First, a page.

Comparison Grocery Shopping

by Ken Shainker


We have been shopping at the Tom Thumb grocery store in Plano, Texas for the past 2 years. We seemed to be finding 'good' prices. I had a little extra time on my hands last week (that can be dangerous). I needed to get about $100 worth of groceries and it had been bothering me that two other groceries (Kroger and Albertsons) were a mile or two closer and might be less expensive. I decided to do some price comparisons.

I went to each of the three stores without buying anything and marked down the price for each item on my list. I had heard that some stores don't like you to do this, but no store employees said anything to me. Some stores didn't have the same size items available. When this was true, I marked down the cost per ounce or per pound to make the comparisons equal.

After completing this information, I found out that no one store (out of the three) had lower prices on more than 50% of the items I wanted (and buy on a regular weekly basis). I circled the lowest price for each item from the three stores and decided to go to each of the three stores and buy only the items that were least expensive at that store. This wasn't too time consuming but I don't think I would want to visit three stores each week.

The cost of the items I purchased were $67.00 when I went to the three stores and only purchased the items that were cheapest at that store. If I had purchased all the items from:

Kroger, they would have cost $79.00
Albertsons would have cost $81.00 and
Tom Thumb would have cost $95.00!

I know that costs change from week to week and depending on what you purchase, another store might be less expensive for someone else. I think the major lesson I learned from this experiment is that information can save you money but information takes time to gather. Based on what I learned from this experiment, my shopping habits have changed in a couple of ways.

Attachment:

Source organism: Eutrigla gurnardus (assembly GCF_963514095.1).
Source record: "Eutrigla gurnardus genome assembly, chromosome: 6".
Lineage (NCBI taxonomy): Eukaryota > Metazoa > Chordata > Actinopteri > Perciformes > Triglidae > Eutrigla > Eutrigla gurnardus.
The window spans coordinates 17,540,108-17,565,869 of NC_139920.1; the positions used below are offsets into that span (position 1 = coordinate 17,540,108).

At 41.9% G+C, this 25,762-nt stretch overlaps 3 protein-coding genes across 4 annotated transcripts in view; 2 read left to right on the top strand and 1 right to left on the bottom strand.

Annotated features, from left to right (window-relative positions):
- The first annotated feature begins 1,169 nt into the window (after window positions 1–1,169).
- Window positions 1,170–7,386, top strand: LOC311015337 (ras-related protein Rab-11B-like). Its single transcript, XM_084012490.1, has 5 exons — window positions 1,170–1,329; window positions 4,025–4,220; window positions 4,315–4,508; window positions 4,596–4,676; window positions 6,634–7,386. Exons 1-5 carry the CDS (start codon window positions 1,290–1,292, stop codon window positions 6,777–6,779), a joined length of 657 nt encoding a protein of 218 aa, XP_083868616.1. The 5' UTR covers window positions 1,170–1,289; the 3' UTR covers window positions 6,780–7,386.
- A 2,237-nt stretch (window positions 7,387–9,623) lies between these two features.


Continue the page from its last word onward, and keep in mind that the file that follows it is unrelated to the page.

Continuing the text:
We have changed our primary grocery store to the two that offered the overall lowest prices for the items we usually purchase (Kroger and Albertsons). As luck would have it, they are both closer to our home and right across the street from each other. It doesn't seem that hard to visit two stores when they are so close to each other. We purchase the items that are less expensive at each of the two stores based on our price comparison chart created earlier. We also ensure the prices have not changed. While shopping, I keep my list updated, in order to be aware if (when) the store's prices increase. My chart also grows as we need to purchase items that are not already on the list. One other note, even though the total price for my list was very close at Kroger and Albertsons ($79.00 vs. 81.00), some items were much lower at each store. One example was butter cost $1.19 per pound at Albertsons, but was $2.09 at Kroger. This is why it still makes sense for us to visit two stores.


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